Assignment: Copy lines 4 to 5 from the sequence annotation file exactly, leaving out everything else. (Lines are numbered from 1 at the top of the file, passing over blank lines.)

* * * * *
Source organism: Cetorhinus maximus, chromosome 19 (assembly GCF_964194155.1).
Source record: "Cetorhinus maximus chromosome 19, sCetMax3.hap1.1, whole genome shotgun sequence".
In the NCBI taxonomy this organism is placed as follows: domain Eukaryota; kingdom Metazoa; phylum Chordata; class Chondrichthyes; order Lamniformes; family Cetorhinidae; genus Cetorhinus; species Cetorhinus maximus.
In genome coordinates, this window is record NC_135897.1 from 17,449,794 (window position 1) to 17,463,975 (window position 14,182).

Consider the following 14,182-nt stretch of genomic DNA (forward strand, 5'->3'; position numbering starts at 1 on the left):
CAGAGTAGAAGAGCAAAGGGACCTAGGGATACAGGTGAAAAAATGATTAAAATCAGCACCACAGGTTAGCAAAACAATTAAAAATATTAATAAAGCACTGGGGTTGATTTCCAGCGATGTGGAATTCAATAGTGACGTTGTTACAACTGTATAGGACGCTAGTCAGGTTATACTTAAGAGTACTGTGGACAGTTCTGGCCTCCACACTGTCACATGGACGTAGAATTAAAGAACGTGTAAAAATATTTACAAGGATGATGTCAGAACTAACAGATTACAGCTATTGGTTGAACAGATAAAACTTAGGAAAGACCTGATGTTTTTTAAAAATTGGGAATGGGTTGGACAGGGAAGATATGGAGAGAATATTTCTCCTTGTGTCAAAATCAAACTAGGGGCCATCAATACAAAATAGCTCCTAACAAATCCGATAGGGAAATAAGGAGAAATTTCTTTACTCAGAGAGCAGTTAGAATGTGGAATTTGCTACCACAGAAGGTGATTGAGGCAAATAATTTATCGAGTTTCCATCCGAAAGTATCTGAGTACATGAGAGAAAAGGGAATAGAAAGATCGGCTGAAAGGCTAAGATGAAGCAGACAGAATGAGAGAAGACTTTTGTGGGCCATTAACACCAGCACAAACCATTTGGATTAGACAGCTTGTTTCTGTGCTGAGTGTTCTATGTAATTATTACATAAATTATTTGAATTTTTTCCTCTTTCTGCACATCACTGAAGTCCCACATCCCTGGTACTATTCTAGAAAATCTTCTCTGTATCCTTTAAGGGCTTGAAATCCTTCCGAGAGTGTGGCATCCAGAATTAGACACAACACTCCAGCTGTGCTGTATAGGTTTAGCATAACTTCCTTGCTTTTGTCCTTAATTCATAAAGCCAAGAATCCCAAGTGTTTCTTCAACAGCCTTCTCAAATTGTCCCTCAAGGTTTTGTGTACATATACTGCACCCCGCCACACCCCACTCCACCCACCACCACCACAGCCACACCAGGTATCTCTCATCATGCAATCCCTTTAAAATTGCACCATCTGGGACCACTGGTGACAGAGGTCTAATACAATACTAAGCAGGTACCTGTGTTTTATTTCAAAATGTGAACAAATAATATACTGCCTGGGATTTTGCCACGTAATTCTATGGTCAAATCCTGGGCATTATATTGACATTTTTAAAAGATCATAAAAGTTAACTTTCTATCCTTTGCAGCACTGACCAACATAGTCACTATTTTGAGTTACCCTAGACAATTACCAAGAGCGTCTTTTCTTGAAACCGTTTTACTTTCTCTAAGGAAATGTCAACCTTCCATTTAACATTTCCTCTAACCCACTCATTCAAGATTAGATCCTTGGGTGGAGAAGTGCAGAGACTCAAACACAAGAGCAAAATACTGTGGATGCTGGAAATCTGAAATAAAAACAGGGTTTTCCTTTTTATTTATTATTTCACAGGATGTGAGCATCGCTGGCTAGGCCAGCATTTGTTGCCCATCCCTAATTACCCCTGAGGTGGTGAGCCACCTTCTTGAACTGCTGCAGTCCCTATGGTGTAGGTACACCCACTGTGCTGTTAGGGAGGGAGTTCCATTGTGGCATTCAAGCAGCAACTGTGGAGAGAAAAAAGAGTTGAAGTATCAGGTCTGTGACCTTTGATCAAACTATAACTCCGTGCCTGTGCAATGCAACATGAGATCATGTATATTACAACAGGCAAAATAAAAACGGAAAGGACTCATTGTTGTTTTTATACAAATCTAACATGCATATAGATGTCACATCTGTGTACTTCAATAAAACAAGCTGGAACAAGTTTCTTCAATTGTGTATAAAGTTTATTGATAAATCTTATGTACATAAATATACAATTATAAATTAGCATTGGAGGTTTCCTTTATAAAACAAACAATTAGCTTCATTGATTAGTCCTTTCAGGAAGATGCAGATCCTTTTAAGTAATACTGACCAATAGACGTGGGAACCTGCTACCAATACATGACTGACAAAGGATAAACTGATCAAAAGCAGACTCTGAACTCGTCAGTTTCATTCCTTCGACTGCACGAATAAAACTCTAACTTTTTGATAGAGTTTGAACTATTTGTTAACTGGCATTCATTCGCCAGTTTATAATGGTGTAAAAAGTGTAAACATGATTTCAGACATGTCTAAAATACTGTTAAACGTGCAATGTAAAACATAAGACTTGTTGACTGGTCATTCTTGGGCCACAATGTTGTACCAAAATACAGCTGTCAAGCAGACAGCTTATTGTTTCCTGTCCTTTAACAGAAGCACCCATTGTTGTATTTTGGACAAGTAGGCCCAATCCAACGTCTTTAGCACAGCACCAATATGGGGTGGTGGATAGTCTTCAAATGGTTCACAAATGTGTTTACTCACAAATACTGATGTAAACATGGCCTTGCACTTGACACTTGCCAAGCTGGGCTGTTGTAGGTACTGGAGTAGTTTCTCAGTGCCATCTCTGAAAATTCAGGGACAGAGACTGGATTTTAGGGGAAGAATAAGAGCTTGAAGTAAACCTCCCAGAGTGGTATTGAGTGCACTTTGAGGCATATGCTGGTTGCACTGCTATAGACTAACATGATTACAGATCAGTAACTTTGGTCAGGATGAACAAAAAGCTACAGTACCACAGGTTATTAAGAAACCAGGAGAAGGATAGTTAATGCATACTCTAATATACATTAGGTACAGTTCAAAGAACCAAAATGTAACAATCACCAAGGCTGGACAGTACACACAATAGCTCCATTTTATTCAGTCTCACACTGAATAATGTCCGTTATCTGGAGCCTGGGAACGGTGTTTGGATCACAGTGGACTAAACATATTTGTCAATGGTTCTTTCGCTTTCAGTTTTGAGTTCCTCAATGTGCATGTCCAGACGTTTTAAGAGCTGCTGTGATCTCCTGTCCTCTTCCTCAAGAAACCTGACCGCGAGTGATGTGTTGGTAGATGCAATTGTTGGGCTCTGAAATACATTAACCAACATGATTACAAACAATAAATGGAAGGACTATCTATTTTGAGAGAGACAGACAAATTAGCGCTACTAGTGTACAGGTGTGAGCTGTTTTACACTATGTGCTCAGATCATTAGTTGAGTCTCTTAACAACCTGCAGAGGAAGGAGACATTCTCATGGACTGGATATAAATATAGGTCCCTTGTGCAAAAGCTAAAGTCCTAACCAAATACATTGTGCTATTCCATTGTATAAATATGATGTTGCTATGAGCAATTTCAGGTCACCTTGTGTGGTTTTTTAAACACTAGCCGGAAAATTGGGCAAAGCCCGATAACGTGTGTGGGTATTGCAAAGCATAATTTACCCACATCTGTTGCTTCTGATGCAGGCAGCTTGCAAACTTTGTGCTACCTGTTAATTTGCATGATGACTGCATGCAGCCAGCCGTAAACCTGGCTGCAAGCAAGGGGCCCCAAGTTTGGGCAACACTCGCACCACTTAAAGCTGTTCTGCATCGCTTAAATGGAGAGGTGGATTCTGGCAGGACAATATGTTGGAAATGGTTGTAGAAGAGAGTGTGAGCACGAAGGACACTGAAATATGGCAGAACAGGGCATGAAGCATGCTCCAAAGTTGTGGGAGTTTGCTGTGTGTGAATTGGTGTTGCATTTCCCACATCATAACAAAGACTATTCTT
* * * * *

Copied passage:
In genome coordinates, this window is record NC_135897.1 from 17,449,794 (window position 1) to 17,463,975 (window position 14,182).

Consider the following 14,182-nt stretch of genomic DNA (forward strand, 5'->3'; position numbering starts at 1 on the left):